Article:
By Ian Goldberg of iSport360 (Manalapan)
Maybe social media and gaming companies don’t want to figure it out.
You may have seen the recent news that parents, psychologists, pediatricians and politicians are (rightly) raising holy hell as Facebook plans to launch an Instagram for kids (and thanks to Rebecca Heilweil, of Vox and Omidyar Network, for covering this story). If you’ve been following the news, you may also know that Congress has been investigating Google’s YouTube Kids and that Disney recently settled a lawsuit accusing the company of tracking children’s online activities without the consent of their parents.
If that’s not enough, a shocking Washington Post article reported that 50% of the children’s apps they tested violated child privacy laws.
So, what is the problem here, folks? Why are the biggest companies on the web struggling to get this right? It may be because they don’t want to get it right.
Social Media and Gaming Platforms Can’t Seem to Comply with COPPA
The first problem is that social media and gaming platforms have always struggled to comply with the Children’s Online Privacy Protection Act of 1998 (COPPA). But the law is pretty simple: You cannot have kids under the age of 13 on your platform without their parents’ consent. You cannot track their use of your platform without their parents’ consent. You cannot ask for their personally identifiable information (PII) without their parents’ consent.
In a feeble attempt to comply, social media and gaming apps ask for a date of birth to confirm that a user is over 13. But we all know that kids under 13 can put in a false birth date so they can set up an account. Facebook and the rest of the bunch have been criticized, sued and investigated for not doing a better job of policing this. So, do these platforms really have our kids’ backs?
The only way to get compliant is to require parents to provide explicit consent for their children to be on the platform. This is not hard to do, but it certainly slows the growth of a platform, and that’s why the fastest-growing companies will dodge their responsibility. So, I invite every technology CEO to join me in saying: “We built our platform with COPPA, kids’ safety and privacy in mind … and we have your kids’ backs!”
Social Media and Gaming Platforms are Open Communities, NOT Private Communities
The second problem is that social media and gaming companies, by their very nature, want their customers to connect with as many people as possible, to build their social networks, so to speak. However, that is dangerous for kids, especially those under 13. We don’t want our kids connecting, messaging, sharing with strangers and “new friends.” Yet it happens all too often.
Don’t get me wrong, I love when young athletes connect deeply with lots of teammates, coaches, managers and trainers on our youth sports platform. But there is absolutely no way that we would let outsiders join in that conversation. We built our platform to be a virtual “Fort Knox” for kids, and the only way for a child to join is if (a) they are on their team roster and (b) if their parents provide explicit consent for them to set up an account. And, without a doubt, no parent, player or coach on the team can invite outsiders. The social media and gaming companies can never meet this standard.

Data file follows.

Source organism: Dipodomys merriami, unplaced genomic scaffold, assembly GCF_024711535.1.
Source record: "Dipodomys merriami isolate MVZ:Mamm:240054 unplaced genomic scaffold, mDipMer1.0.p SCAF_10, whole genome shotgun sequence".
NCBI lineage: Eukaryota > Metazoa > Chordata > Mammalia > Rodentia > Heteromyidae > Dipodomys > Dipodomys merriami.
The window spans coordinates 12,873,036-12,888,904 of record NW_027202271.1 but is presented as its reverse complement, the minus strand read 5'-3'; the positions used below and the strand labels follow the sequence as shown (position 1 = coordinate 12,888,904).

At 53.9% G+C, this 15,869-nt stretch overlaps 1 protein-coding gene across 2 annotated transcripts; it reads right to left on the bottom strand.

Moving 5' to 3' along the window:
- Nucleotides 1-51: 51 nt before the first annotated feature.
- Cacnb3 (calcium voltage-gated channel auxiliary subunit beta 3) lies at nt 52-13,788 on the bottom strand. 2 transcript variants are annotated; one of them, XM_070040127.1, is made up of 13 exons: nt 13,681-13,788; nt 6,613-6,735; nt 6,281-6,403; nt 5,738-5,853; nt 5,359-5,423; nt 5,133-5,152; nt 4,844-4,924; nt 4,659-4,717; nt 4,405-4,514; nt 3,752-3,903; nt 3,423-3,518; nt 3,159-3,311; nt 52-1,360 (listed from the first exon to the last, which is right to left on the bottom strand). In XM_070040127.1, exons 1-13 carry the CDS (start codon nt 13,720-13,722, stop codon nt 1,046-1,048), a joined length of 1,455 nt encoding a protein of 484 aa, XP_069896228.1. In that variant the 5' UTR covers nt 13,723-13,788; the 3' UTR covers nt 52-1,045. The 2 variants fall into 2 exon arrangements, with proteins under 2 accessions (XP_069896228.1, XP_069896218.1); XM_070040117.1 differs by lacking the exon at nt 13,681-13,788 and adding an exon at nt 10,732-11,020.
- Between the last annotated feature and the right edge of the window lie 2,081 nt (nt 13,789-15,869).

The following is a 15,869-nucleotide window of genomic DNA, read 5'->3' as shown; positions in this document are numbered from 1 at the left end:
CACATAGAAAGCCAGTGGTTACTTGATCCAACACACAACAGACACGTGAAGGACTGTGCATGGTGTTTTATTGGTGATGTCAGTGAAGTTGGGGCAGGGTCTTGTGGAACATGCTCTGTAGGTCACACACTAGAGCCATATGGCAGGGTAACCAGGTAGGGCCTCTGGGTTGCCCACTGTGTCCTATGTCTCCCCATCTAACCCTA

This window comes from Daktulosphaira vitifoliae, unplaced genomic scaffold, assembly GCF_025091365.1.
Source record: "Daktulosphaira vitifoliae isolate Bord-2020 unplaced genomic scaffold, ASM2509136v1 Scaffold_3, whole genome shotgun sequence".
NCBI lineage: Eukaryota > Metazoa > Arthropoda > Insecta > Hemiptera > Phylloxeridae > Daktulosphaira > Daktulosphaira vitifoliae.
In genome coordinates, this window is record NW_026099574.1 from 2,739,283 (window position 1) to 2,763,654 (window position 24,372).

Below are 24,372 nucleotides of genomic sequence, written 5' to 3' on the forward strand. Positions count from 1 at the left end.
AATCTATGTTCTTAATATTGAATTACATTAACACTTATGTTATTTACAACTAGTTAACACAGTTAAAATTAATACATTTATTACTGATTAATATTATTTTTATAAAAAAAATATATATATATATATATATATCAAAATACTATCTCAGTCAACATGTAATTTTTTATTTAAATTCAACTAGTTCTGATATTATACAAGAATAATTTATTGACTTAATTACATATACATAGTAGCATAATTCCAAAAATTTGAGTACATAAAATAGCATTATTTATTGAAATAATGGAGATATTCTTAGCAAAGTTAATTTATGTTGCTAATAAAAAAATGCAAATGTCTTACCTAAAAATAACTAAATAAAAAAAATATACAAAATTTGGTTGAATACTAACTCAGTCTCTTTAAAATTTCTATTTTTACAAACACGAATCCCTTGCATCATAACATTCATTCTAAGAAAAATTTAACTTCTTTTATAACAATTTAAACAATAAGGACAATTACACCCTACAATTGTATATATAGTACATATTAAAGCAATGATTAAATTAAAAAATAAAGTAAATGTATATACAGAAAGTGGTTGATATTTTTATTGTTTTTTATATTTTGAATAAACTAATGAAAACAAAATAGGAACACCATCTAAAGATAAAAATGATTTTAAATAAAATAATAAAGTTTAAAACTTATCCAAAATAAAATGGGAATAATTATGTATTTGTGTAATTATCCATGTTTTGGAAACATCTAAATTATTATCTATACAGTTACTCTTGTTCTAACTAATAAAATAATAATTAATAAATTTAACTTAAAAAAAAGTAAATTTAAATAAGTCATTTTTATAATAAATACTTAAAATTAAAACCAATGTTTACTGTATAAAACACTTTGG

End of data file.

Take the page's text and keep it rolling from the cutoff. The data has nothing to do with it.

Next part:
The Safe Sport Act Raises the Bar for Child Protection
The irony in this story is that the top social media and gaming companies can’t even meet the requirements of COPPA, yet in the youth sports industry, we have to comply with COPPA plus an additional stringent level of child protection. The Sexual Abuse and Safe Sport Authorization Act of 2017 (“Safe Sport Act”) was passed by Congress to prevent abuse, hazing, bullying and harassment and to monitor interactions between adults and amateur athletes.
Can you imagine if the social media and gaming platforms had to meet anti-abuse or anti-bullying requirements? Or had to ensure that parents could see all of their kids’ activities? They would fail miserably. But we operate at a higher level of compliance because it aligns with our mission. We value the players on our platform and the relationships they have with teammates and coaches. It is worth our time and resources to ensure that they are all kept safe.
The Bottom Line: Why Do Social Media and Gaming Companies Really Want Kids on Their Platforms?
We really should be asking ourselves: Why do these companies want our kids on their platforms? Is it for the benefit of our kids … or the benefit of the companies? And we know that, for social media and gaming platforms, the answer is not as wholesome and genuine as we’d like it to be. As the founder and CEO of a youth sports platform, I ask myself that question every day.
And, so, here is why we bring kids onto our platform:
- To empower kids to communicate directly with coaches and teammates without relying on parents to be the messengers. (An ancient Chinese proverb explains how an overzealous parent can get in the way of a child’s development.)
- To get kids invested in their team goals and acquire a growth mindset.
- To nurture self-aware kids who can self-assess and digest ongoing feedback.
- To help kids build leadership skills, and to have kids (not their parents) build a team culture.
The bottom line is, I’m a fan of Facebook, YouTube, Disney and Zynga. And if they need help in figuring out how to provide value to parents and kids in a safe, secure and compliant way, I’m happy to offer some free guidance. They can reach me at firstname.lastname@example.org.
Ian Goldberg Bio:
Ian Goldberg is a #girldad, volunteer coach and the founder/CEO of iSport360, a youth sports platform that keeps thousands of young athletes connected to their teammates, their coaches and their training.